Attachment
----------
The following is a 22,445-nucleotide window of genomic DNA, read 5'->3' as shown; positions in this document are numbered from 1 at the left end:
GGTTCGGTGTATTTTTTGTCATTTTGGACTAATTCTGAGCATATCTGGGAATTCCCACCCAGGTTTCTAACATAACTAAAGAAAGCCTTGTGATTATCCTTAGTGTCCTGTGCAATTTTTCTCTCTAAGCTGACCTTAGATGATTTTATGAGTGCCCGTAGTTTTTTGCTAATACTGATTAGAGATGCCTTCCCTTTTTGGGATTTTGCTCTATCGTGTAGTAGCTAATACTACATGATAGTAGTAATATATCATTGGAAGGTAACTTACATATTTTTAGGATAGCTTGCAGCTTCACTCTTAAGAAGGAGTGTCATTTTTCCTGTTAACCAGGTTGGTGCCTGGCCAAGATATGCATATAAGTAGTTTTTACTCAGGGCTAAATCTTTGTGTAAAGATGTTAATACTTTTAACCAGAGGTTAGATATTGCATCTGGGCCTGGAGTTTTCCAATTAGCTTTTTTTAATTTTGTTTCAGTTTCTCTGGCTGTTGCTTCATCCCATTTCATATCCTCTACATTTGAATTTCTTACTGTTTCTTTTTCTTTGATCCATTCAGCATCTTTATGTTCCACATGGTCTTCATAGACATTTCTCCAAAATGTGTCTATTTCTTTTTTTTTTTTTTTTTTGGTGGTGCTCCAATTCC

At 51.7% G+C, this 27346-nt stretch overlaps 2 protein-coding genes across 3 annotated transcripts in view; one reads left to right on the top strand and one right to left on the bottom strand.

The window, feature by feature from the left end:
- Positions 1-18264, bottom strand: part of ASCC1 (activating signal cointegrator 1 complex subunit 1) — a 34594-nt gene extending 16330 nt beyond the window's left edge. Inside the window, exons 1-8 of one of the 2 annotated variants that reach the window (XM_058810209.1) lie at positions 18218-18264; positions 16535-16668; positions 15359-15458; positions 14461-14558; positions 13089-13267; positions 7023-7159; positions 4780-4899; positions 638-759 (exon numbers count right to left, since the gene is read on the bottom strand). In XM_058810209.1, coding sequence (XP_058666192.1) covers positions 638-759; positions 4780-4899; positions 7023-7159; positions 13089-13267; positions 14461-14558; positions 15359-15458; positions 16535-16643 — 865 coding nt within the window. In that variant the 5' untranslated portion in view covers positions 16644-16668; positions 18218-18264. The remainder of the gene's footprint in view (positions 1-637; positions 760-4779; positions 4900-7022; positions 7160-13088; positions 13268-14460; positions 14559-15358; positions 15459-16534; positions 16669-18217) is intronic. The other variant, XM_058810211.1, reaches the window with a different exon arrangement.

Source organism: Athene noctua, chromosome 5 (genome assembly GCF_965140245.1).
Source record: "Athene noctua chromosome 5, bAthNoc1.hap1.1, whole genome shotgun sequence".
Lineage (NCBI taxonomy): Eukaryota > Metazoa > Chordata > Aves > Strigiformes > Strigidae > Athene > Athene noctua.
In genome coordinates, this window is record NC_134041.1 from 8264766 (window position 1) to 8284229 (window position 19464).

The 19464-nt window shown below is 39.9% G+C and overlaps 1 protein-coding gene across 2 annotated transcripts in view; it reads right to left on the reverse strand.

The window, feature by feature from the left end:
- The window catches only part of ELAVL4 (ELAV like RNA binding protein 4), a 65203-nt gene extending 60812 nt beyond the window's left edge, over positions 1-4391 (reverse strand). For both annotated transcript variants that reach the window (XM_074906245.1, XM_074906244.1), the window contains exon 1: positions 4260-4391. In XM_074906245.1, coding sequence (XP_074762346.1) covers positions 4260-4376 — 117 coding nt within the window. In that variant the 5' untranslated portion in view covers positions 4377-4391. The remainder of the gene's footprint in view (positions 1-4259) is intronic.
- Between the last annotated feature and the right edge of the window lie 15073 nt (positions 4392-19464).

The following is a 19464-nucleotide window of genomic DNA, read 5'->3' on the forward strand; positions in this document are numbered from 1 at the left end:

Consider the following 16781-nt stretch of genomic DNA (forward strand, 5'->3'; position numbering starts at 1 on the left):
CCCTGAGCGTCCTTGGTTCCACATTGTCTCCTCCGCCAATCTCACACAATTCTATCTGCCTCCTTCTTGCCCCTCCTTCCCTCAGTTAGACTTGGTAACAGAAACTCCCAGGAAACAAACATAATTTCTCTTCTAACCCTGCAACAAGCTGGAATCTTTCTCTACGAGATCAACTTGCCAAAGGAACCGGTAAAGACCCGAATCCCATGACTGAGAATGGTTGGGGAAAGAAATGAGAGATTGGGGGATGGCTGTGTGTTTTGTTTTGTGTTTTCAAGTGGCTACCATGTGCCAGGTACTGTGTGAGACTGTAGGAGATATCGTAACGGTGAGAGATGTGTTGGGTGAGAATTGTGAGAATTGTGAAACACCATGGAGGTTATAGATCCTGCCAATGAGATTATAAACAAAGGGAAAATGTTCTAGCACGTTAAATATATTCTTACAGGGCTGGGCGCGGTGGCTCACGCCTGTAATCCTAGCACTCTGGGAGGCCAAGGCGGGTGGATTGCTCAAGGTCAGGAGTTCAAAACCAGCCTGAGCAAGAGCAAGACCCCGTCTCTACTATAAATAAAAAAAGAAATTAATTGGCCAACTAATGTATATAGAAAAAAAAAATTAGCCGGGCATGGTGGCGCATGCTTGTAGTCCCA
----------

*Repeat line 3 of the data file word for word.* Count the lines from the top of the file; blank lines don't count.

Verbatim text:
At 51.7% G+C, this 27346-nt stretch overlaps 2 protein-coding genes across 3 annotated transcripts in view; one reads left to right on the top strand and one right to left on the bottom strand.